That said, HOW THE WEST WAS WEIRD, is a grand collection that is extremely entertaining and worth your support. In fact, I’m hoping it does well enough to warrant another volume. These are too much fun to end with just one outing.

Tuesday, April 13, 2010


By Andrew Gross
William Morrow
416 pages
Available April 23rd

A gripping suspense novel deftly plotted so as to move along at an easy exhilarating pace that never once feels contrived. Each scene seems perfectly set in sequence so that the plot falls together like a series of well lined-up dominoes. All too often, lesser writers are forced to invent outlandish events to justify their heroes’ brilliant deductions. It’s what separates the master scribes from the wannabes, that ability to lay out a plot that unfolds naturally. The pieces fit perfectly, thus allowing the reader to enter the scenario and become invested with the protagonists.

Ty Hauck is a respected ex-detective working as an investigative manager for a prestigious global security outfit. When a former lover, April Glassman, is brutally murdered along with her husband and oldest daughter in a supposedly botched home robbery, Hauck gets involved. His cop instincts telling him it was more than a home invasion gone sour. April’s husband was the chief equities trader for a large Manhattan investment bank and several days after his murder, auditors learn that he leveraged the firm beyond its assets. When it collapses, it sends catastrophic ripples throughout the economic community. Then, within days of these events, a second big money trader commits suicide and once again another reputable institution is brought down. Savvy cops have an aversion to coincidences and Hauck is no exception. He begins to suspect there is a connection between these two untimely deaths and continues his probing until he finds himself the target of a sadistic ex-Army Ranger sent to terminate his investigation.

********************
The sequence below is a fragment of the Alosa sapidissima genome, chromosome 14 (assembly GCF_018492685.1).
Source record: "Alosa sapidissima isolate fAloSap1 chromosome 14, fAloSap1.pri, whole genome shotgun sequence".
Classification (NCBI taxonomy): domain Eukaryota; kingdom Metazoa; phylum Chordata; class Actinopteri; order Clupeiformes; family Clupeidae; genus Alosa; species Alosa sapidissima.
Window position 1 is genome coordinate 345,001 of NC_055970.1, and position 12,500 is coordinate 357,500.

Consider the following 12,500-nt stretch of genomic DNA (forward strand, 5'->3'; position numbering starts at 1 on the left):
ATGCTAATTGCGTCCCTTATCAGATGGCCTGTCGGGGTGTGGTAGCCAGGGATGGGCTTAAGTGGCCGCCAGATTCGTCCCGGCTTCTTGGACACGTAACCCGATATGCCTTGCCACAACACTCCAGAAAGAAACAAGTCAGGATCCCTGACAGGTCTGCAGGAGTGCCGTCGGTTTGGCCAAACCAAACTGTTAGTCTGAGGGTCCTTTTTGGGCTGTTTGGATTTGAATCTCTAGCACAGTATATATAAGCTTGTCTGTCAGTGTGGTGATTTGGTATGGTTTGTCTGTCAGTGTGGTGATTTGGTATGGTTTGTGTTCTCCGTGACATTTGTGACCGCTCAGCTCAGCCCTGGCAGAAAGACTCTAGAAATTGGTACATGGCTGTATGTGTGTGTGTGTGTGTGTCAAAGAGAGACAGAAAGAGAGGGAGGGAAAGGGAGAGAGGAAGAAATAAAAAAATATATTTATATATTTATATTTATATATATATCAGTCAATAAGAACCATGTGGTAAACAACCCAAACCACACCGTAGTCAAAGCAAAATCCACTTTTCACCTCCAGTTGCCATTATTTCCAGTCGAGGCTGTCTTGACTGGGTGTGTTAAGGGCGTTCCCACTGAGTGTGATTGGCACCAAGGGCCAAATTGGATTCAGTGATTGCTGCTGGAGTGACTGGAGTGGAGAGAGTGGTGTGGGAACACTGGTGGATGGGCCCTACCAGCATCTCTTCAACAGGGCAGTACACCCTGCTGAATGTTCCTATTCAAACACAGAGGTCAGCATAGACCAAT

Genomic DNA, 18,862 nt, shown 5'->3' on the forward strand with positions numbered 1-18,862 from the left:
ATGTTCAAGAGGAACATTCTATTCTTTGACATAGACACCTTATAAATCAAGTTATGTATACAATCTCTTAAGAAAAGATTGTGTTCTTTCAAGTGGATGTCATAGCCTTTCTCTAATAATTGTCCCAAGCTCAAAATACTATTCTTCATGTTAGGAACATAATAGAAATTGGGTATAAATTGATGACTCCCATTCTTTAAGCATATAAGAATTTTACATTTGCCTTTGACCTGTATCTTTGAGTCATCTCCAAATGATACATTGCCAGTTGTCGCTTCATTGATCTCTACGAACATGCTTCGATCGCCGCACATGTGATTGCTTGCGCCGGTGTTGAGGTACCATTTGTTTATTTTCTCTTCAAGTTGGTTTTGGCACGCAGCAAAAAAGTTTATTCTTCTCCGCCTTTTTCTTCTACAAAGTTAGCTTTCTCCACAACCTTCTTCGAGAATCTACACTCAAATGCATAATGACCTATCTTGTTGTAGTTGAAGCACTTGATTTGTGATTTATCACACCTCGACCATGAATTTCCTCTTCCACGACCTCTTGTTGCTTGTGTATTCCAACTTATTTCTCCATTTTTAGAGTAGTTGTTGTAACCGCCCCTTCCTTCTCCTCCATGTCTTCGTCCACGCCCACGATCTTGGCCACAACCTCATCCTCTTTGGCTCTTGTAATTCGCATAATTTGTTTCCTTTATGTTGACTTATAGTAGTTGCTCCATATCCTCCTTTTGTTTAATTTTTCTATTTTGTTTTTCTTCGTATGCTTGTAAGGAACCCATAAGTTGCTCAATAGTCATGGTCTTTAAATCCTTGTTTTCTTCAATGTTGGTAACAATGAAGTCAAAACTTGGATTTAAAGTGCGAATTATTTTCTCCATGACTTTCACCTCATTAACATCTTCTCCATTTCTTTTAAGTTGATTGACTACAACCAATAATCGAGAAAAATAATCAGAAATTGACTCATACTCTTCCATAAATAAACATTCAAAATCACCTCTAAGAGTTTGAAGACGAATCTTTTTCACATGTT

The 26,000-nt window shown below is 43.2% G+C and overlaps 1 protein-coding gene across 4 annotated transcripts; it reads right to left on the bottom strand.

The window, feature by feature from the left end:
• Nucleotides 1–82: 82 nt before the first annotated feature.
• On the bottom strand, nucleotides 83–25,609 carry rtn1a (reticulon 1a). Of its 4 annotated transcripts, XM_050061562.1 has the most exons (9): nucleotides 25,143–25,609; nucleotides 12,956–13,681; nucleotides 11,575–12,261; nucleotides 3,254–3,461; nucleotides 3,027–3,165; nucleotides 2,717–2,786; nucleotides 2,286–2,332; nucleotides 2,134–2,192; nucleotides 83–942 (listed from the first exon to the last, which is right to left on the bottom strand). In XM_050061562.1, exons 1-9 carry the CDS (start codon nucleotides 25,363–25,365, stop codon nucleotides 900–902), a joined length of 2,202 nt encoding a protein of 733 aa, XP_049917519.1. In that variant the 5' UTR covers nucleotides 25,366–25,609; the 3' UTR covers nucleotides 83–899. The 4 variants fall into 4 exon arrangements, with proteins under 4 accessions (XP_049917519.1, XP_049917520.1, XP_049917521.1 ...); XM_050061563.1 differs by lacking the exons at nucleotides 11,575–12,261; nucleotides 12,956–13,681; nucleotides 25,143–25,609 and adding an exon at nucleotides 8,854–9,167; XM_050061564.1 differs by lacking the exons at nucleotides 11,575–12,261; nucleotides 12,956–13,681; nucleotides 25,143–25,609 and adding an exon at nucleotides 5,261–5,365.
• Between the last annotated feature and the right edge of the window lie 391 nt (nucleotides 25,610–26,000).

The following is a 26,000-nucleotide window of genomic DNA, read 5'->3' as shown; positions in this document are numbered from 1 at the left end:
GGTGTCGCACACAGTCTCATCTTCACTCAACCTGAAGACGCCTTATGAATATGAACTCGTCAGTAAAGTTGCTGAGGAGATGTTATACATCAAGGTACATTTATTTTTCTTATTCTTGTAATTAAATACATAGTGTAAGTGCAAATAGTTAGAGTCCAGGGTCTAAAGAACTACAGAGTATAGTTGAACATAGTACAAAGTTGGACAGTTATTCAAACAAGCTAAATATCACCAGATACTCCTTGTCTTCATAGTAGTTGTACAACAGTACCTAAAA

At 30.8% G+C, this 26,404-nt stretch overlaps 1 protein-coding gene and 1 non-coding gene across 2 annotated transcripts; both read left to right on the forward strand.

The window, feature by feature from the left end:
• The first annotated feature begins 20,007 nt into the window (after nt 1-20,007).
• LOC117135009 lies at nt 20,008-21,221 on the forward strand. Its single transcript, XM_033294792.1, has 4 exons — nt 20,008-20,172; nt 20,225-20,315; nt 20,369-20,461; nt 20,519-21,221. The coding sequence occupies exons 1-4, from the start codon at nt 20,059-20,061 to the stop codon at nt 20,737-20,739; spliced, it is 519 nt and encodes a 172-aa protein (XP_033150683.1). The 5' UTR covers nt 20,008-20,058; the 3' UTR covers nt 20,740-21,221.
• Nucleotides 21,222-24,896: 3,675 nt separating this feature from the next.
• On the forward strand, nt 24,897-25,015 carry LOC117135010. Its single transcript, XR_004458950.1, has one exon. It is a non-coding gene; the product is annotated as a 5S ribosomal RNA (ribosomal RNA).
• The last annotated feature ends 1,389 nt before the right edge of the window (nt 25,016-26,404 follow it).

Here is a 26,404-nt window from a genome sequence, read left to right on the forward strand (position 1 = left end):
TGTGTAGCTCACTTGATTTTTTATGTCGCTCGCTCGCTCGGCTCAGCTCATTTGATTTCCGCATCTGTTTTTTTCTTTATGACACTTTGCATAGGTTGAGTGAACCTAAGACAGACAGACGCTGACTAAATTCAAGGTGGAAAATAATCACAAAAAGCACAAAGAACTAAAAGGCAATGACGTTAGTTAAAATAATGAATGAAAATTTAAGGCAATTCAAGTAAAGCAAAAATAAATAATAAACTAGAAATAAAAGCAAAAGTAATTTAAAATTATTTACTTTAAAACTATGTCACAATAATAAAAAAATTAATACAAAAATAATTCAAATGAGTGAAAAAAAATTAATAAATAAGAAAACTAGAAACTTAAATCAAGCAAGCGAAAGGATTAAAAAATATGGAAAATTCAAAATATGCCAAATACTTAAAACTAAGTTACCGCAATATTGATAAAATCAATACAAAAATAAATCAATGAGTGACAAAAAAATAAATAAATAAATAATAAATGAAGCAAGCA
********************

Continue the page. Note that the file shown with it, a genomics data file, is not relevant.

All the while, in Washington D.C. a low level Treasury Agent named Naomi Blum is discovering similar threads that connect the two dead Walls Street brokers. She begins to suspect they were mere pawns in a larger conspiracy to topple to the U.S. Economy. When she learns of an ex-cop who has gotten himself embroiled in the affair, Blum travels to New York and arranges a secret meeting with Hauck. Once they realize their cases are intertwined, they agree to join forces in unraveling the plot and following it back to its sources.

Soon they are in Serbia tracking down a fugitive war criminal, all too aware that their own lives are also at risk with every move they make. Gross balances wonderful characterization with taut action sequences that are both exciting and credible. Ty Hauck is no James Bond, he’s just a good man looking for the truth while possessing the moral courage to find it no matter where the trail leads, even to the highest offices of the U.S. Government. RECKLESS is an intricately plotted, top-notch thriller and with it Gross easily steps to the head of the class in this already crowded school.